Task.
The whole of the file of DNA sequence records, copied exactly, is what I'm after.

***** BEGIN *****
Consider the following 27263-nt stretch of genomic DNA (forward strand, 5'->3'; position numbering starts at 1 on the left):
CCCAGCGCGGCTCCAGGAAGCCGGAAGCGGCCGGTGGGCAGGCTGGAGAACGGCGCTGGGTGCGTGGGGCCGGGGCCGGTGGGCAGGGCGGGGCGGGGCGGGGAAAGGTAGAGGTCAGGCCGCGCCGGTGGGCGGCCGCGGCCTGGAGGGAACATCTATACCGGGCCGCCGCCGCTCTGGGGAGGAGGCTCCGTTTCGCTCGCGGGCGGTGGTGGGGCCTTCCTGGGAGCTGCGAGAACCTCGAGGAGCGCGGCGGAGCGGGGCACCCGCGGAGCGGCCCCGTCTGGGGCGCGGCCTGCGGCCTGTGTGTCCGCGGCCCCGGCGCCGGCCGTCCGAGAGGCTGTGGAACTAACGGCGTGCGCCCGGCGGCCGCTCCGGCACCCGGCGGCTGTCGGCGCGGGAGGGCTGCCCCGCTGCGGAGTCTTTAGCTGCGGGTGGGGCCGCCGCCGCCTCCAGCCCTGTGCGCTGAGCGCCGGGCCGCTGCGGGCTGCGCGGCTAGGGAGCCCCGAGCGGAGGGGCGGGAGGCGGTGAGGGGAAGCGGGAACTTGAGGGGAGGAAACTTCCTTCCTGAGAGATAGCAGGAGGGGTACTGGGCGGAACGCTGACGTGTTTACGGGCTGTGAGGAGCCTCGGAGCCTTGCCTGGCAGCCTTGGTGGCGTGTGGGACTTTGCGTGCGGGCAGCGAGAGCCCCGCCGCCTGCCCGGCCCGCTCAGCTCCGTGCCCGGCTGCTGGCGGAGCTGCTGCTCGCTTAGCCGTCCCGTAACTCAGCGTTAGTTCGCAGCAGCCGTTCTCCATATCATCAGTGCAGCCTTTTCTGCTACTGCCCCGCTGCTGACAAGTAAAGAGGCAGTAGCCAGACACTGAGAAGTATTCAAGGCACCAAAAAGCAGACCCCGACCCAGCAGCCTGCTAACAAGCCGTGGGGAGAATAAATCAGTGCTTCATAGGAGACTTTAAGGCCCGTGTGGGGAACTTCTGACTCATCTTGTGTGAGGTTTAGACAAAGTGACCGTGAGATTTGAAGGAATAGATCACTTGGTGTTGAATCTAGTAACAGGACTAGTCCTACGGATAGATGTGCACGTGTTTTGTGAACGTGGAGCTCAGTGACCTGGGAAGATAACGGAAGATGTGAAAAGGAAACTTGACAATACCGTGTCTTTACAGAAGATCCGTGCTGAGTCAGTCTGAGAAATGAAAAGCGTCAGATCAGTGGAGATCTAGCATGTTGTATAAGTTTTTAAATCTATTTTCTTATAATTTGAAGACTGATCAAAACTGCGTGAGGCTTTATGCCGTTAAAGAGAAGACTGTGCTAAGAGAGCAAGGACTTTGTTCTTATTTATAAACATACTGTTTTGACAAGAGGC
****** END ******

Consider the following 27263-nt stretch of genomic DNA (forward strand, 5'->3'; position numbering starts at 1 on the left):
CCCAGCGCGGCTCCAGGAAGCCGGAAGCGGCCGGTGGGCAGGCTGGAGAACGGCGCTGGGTGCGTGGGGCCGGGGCCGGTGGGCAGGGCGGGGCGGGGCGGGGAAAGGTAGAGGTCAGGCCGCGCCGGTGGGCGGCCGCGGCCTGGAGGGAACATCTATACCGGGCCGCCGCCGCTCTGGGGAGGAGGCTCCGTTTCGCTCGCGGGCGGTGGTGGGGCCTTCCTGGGAGCTGCGAGAACCTCGAGGAGCGCGGCGGAGCGGGGCACCCGCGGAGCGGCCCCGTCTGGGGCGCGGCCTGCGGCCTGTGTGTCCGCGGCCCCGGCGCCGGCCGTCCGAGAGGCTGTGGAACTAACGGCGTGCGCCCGGCGGCCGCTCCGGCACCCGGCGGCTGTCGGCGCGGGAGGGCTGCCCCGCTGCGGAGTCTTTAGCTGCGGGTGGGGCCGCCGCCGCCTCCAGCCCTGTGCGCTGAGCGCCGGGCCGCTGCGGGCTGCGCGGCTAGGGAGCCCCGAGCGGAGGGGCGGGAGGCGGTGAGGGGAAGCGGGAACTTGAGGGGAGGAAACTTCCTTCCTGAGAGATAGCAGGAGGGGTACTGGGCGGAACGCTGACGTGTTTACGGGCTGTGAGGAGCCTCGGAGCCTTGCCTGGCAGCCTTGGTGGCGTGTGGGACTTTGCGTGCGGGCAGCGAGAGCCCCGCCGCCTGCCCGGCCCGCTCAGCTCCGTGCCCGGCTGCTGGCGGAGCTGCTGCTCGCTTAGCCGTCCCGTAACTCAGCGTTAGTTCGCAGCAGCCGTTCTCCATATCATCAGTGCAGCCTTTTCTGCTACTGCCCCGCTGCTGACAAGTAAAGAGGCAGTAGCCAGACACTGAGAAGTATTCAAGGCACCAAAAAGCAGACCCCGACCCAGCAGCCTGCTAACAAGCCGTGGGGAGAATAAATCAGTGCTTCATAGGAGACTTTAAGGCCCGTGTGGGGAACTTCTGACTCATCTTGTGTGAGGTTTAGACAAAGTGACCGTGAGATTTGAAGGAATAGATCACTTGGTGTTGAATCTAGTAACAGGACTAGTCCTACGGATAGATGTGCACGTGTTTTGTGAACGTGGAGCTCAGTGACCTGGGAAGATAACGGAAGATGTGAAAAGGAAACTTGACAATACCGTGTCTTTACAGAAGATCCGTGCTGAGTCAGTCTGAGAAATGAAAAGCGTCAGATCAGTGGAGATCTAGCATGTTGTATAAGTTTTTAAATCTATTTTCTTATAATTTGAAGACTGATCAAAACTGCGTGAGGCTTTATGCCGTTAAAGAGAAGACTGTGCTAAGAGAGCAAGGACTTTGTTCTTATTTATAAACATACTGTTTTGACAAGAGGC